New Online Magazine Tells GA’s Story

By Scott Spangler on May 28th, 2009

At Kent State University in Ohio, students hoping for a career in two failing industries–aviation and publishing–have joined forces to improve the future of both by starting an online aviation magazine. Its tag line, “Grass Roots. Blue Sky,” summarizes the content of  Stories That Fly. Produced by the School of Journalism & Mass Communication and the College of Technology’s aeronautics program, the website went live May 2.

JetWhine_STF_Home In the editor’s note, Joe Murray explains   the magazine’s mission: “The light of the mainstream media often shines brightly on the jet drivers, millionaires and astronauts. But what most people don’t know is that you are as likely to find them here, at the local airfield…Among them are the freight dogs, restorers, crop dusters, mechanics, parachute packers, blimp and balloon drivers, flight instructors, students, sport pilots, and airfield operators. They all feed their families and love of aviation by living and working around the flying machines that most of us see only as specks in the early morning’s blue sky.”

A pilot, Murray is an associate professor of electronic media, and Stories That Fly started as an academic project, “Grass Roots: Digital Journalism in the Nation’s Birthplace of Aviation.” It was recognized as one of the top 10 innovative U.S. community news ventures by New Voices, a Knight Foundation-supported initiative of J-Lab: The Institute for Interactive Journalism at American University. It tells general aviation’s story in words, pictures, and video submitted by students, professional writers and photographers, and participants sharing the narratives of their lives.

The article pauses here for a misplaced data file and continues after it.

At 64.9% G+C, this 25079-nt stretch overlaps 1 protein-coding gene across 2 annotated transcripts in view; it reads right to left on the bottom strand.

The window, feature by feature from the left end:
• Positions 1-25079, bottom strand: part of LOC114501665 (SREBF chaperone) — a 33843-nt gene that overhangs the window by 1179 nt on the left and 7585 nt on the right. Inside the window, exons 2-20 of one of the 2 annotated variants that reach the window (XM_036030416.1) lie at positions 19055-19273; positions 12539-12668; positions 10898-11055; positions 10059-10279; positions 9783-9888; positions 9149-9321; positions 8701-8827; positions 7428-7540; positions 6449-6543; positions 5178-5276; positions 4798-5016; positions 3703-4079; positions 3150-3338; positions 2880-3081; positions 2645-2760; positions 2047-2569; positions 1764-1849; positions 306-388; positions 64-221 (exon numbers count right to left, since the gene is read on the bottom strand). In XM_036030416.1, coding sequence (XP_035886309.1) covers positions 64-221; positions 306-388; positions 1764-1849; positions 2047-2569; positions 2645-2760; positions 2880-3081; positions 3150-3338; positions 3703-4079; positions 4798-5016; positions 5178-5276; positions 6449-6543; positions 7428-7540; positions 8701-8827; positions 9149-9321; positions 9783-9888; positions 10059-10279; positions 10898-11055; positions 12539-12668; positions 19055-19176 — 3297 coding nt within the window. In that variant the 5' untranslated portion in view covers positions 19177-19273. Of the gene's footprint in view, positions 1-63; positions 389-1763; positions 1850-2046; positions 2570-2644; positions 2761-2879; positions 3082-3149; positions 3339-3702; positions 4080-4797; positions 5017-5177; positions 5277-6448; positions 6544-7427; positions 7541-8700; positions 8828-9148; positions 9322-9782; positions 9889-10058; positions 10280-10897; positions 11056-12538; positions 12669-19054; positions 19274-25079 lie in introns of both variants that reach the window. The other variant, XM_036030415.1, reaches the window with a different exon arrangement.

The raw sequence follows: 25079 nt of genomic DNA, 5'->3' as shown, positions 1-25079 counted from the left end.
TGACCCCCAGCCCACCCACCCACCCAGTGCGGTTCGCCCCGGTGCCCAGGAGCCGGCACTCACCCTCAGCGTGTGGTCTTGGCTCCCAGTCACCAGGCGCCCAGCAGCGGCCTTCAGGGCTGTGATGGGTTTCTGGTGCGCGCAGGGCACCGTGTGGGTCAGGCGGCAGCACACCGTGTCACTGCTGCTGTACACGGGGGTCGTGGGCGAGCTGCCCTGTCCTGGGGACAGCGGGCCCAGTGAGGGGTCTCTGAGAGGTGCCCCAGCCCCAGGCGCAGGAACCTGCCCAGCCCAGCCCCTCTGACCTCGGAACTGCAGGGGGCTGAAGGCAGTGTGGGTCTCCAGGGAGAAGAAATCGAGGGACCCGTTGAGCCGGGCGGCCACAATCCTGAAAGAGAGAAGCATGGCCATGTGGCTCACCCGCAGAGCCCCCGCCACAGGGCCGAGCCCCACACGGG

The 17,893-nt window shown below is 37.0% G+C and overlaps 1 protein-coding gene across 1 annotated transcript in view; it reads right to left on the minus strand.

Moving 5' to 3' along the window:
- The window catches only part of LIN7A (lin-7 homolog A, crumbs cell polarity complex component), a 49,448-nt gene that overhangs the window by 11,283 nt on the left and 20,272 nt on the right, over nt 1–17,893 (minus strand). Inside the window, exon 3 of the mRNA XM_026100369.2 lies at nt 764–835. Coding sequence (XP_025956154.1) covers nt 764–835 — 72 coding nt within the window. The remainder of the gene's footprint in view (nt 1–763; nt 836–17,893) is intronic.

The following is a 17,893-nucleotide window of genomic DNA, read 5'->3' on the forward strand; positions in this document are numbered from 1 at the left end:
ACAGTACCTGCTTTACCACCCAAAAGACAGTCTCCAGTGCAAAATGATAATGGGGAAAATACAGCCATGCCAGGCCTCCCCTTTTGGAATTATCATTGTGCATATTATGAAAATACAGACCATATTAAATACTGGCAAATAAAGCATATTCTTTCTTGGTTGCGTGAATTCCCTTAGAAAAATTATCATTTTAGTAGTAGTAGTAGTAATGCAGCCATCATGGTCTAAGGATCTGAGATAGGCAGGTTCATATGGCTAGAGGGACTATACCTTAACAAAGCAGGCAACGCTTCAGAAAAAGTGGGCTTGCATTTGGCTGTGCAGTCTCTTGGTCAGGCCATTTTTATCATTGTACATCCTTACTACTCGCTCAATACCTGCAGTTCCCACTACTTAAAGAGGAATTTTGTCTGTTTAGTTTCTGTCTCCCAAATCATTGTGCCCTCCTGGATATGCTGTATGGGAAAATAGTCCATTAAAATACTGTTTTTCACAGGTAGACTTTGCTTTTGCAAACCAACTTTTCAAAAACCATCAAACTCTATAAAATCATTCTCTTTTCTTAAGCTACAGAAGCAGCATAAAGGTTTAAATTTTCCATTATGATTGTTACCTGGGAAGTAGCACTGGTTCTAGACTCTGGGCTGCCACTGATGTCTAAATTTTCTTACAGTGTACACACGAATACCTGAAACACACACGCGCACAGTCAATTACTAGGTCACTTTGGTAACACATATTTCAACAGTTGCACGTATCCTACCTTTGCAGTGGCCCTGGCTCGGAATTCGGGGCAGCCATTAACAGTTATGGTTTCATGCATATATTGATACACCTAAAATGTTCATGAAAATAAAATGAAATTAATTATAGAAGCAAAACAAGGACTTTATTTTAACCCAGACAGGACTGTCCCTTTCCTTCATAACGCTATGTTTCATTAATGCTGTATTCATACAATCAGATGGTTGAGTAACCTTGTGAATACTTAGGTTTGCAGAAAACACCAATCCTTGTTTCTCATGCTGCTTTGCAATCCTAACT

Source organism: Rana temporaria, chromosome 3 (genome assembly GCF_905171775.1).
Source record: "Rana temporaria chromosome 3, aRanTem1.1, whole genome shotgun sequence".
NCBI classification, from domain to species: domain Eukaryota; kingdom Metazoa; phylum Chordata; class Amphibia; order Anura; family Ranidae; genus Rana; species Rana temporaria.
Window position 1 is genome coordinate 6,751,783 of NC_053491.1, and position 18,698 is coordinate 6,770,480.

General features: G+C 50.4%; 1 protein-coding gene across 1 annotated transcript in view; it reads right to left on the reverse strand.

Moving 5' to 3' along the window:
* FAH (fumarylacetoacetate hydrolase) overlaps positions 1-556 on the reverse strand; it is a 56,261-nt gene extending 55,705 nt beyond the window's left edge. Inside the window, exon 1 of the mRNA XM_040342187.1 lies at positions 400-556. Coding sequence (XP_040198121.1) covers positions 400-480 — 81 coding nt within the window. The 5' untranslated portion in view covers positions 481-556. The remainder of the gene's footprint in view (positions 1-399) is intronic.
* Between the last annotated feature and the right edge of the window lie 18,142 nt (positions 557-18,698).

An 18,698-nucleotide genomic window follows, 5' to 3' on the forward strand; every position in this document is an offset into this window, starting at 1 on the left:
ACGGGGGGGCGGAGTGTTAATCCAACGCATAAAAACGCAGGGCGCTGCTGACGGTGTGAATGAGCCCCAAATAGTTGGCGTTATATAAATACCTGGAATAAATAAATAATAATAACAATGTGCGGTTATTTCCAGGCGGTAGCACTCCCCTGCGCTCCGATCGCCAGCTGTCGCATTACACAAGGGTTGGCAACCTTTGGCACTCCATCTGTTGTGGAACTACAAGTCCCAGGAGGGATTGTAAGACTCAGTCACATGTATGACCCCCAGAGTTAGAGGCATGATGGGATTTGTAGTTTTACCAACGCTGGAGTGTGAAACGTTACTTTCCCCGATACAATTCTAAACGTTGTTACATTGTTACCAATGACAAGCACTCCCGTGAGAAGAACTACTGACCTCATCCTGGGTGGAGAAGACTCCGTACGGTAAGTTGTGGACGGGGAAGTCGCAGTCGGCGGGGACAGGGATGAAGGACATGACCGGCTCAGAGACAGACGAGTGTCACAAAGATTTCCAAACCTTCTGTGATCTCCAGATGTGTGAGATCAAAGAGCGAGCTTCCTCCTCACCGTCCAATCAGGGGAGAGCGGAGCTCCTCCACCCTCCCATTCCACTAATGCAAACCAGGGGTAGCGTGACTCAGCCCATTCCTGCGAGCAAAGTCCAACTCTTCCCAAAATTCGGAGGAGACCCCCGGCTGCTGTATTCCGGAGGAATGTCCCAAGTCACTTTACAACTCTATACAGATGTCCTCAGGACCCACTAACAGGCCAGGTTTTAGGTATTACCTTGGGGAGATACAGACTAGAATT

Perhaps more important than telling aviation’s story using digital technology is that Stories that Fly is introducing the next generation of journalists to general aviation. One of them is Leila Archer, a magazine major:  “I went into this not knowing much about aviation, but quickly learned that aviation is a way of life and people are very passionate about it — there is nothing better to write about than passionate people.”

JetWhine_STF_flickr Readers first meet these passionate people on the home page (above), a rotating panel of 30 video previews that lead to the longer stories (Oh, my! Where has the day gone?). Words and images reside on the Community page. Videos connected to stories, like that of a pilot earning a tailwheel signoff in a Piper J-3 Cub, are YouTube links appropriately placed in the text, and photos are linked to a flickr page. This is only the start of an ambitious lineup planned to include photostories and essays, video and audio for the Web, PBS and NPR broadcasts, and a book project is in the works.

As it does for all things, time will measure the success of this effort. Remembering the creative drive, unflagging endurance,  and hope for the future that coursed through my being when I was at J-school in Missouri, Stories That Fly has a better chance than most. The real challenge will be circulating the online magazine outside of aviation to those with only a passing interest in this aviation life. But that’s something all aviators can help accomplish by sharing it not only with your aviation friends, but every friend that inhabits your online world. — Scott Spangler


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